We all know the problem.  Engineers spend a lot of time sharing files with non-CAD users and with customers and suppliers who operate outside their PDM system.

Many vendors offer collaboration solutions.  Design teams can choose from the tools in their CAD packages; or they can access stand-alone viewers like like Actify or eDrawings; or use popular file sharing services like Dropbox.  For a lot of engineers, email and ftp still gets the job done.

So why has GrabCAD put their 25 developers to work on a CAD collaboration tool?  We asked Rob Stevens, VP Sales & Marketing for GrabCAD.  

In case you don’t know GrabCAD, they have built built a community of around 550,000 mechanical engineers who respond to design challenges and use their CAD library.  Their corporate goal is to help engineers design great products faster.  When they asked their community what problems they had to overcome to reach that objective, the community said that they needed to share files in a secure environment.  In fact, 60% of them said they shared files with non-engineers every month. 

We got a demo of the Beta of Workbench, but not a hands-on test drive.  Here’s the feature set:·    

View drawings from any major CAD system, plus standard documents

  • Select and view assemblies or parts in a BOM
  • Section, rotate, zoom, pan, explode
  • Annotate on the 3D model
  • Comment on a drawing or thread and push comments
  • Version control
  • Access by invitation only from the project/workbench leader

The unique feature about GrabCAD Workbench as opposed to say, eDrawings, is that it maintains the comments with the drawings so that you don’t have to look in your email for comments on a file.  This is all in a project Workbench that has all project comments and revisions.  Workbench also has a nice, although a bit sparse, UI that’s accessible to non-CAD users.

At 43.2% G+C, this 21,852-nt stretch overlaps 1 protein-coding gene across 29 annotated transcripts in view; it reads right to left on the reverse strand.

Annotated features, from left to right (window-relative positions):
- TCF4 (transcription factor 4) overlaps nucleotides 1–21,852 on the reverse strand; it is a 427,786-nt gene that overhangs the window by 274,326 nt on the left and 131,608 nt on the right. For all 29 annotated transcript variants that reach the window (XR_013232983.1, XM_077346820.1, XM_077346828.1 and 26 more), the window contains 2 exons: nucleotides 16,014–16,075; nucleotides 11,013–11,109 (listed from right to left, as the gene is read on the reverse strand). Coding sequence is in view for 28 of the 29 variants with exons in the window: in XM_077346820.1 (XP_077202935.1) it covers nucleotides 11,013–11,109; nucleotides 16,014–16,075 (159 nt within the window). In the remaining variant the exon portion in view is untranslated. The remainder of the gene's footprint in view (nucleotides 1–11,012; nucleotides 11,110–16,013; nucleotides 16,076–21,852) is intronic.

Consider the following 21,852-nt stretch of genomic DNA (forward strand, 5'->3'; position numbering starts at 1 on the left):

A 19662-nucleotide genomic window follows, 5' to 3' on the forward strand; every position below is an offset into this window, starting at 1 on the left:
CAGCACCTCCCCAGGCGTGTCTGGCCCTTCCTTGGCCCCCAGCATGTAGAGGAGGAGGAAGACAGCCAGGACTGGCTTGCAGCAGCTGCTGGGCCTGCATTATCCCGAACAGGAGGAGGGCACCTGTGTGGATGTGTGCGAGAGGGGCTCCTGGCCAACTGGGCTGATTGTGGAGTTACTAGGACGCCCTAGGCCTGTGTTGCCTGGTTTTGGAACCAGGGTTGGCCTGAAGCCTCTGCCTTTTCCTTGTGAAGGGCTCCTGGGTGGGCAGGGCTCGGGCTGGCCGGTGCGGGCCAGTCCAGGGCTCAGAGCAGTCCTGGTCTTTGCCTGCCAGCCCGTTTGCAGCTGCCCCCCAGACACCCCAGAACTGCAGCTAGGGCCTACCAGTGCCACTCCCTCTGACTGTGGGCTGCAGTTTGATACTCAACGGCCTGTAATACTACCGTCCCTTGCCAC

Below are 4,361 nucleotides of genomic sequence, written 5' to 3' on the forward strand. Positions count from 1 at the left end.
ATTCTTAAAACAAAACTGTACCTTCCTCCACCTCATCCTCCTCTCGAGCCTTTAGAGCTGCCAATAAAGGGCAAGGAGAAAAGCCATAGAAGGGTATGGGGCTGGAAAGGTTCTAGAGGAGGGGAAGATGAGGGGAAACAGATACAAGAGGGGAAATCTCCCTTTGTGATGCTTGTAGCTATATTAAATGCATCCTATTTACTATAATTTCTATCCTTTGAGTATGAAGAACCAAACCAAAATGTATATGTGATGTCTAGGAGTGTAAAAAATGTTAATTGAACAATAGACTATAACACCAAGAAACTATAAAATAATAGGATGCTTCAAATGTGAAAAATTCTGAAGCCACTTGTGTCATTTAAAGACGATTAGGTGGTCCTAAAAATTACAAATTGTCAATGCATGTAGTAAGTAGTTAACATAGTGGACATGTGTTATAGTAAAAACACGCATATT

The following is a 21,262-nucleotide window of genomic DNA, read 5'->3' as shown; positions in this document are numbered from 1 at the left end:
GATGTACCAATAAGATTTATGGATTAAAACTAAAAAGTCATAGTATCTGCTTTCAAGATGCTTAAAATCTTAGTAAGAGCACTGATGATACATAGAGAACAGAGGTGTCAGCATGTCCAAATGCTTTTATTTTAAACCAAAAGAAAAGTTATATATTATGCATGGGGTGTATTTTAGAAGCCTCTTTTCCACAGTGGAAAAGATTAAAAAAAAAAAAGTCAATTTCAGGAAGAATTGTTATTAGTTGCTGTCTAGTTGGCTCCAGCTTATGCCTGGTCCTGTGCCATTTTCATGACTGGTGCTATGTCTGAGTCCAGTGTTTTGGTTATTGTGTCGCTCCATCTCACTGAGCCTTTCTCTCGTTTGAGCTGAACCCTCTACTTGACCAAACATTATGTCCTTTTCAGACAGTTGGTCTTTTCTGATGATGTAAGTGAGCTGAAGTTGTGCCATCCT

We can see how tools like Workbench can be useful for engineering design firms when doing design reviews for clients.  And it can be helpful to small to mid-sized manufacturers who collaborate with overseas suppliers for component manufacturing, particularly where there are time zone and language barriers.  

Our concern is not with the solution, but rather with adoption.  There are always going to be people who aren’t willing to use a new tool, or who are running an antique browser that won’t let them log on.  That means the design engineer will still be forced to take  pictures and collect comments via email.

And of course, uploading any large assembly to the cloud is going to be time consuming.  Workbench addresses this by allowing uploads to run in the background, but it pretty much means that any collaboration isn’t going to be instant.


The product vision for Workbench is an open engineering platform that goes beyond CAD viewing and communications.  GrabCAD wants this platform to be the glue to keep teams working seamlessly together as engineering design becomes more open and collaborative.  They’ve chosen viewing and communications as places to start.  Next up is more file management features, although they plan to stop short of full blown PDM. 

The product is available in Beta starting today, April 17th at www.grabcad.com.  The pricing will be announced in May.  Rob told us there will be tiered pricing, starting at zero for small design teams with only few projects on the go.   

GrabCAD Workbench is designed to run well on Chrome, Safari, and Firefox, but requires a free plugin to run in Internet Explorer. 

So give it a try.  We’d love to hear what you think.


 

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